Usuli Shi'ism: the emergence of an Islamic reform movement in early modern Iraq and Iran
Broadly speaking, this is a study in early modern socio-intellectual history. It seeks to trace the inception and development of one of the most powerful Islamic movements of the modern period: Usuli Shi‘ism. I also hope to contribute to a better understanding of the ideology and practice of the Usuli branch of Shi‘i Islam. My underlying argument suggests that the recent ascendancy of Shi‘i Islam is the culmination of a process incepted by Vahid Bihbihani (1706-1792) and his disciples, who revived a rationalist school of Islamic thought in the eighteenth century, which has become known as Usulism. Largely as a result of the Usuli reformation, the Shi‘i clerical establishment has gained unprecedented social, political, and economic power, especially in Iran, where high-ranking clerics (ayatollahs) have established a theocratic government since 1979. I argue that the Usuli revival and reform of Shi‘ism was part of a larger eighteenth century Islamic reformation that resulted from the decentralization and collapse of the early modern Islamic empires (i.e., Ottoman, Safavid, and Mughal). Taking this process of political decentralization into account, most historians have argued that the early modern Middle East is best viewed as a period of decline. Rejecting the decline thesis as Orientalist, recent scholars have argued that an Islamic Enlightenment was taking place during this watershed period. Seeking to contribute to this debate, I employ a comparative approach to suggest that Sunni, Sufi, and Shi‘i Muslim scholars revived and reformed their traditions in direct response to the political destabilization of the Islamic world and directly contributed to the establishment of new kingdoms in Saudi Arabia, Libya, and Iran respectively. I also argue that early modern reform movements, including Usulism, Wahhabism, and neo-Sufism, eventually evolved into organizations associated with Islamism or political Islam. This study, then, can be viewed as a case study in the field of modern Islamic movements. My findings are largely based on the writings of the leaders of the Usuli movement, which are primarily written in Arabic and are mostly works in the field of Islamic law. Additionally, I have studied the Arabic and Persian biographical (tabaqat) literature written in the nineteenth and twentieth centuries, which extols the founders of the Usuli movement.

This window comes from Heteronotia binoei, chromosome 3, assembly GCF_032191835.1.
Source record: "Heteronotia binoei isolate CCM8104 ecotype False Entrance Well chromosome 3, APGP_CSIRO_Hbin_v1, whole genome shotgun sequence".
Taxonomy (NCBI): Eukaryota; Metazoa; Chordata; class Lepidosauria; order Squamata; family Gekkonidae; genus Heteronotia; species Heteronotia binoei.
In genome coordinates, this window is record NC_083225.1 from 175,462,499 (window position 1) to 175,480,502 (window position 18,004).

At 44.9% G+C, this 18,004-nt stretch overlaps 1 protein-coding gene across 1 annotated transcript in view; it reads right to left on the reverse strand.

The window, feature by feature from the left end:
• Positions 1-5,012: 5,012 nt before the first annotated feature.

University of Utah;
Islamic movements; Shi'i islam; Usuli shi'ism; Usuliyah; Islamic reform;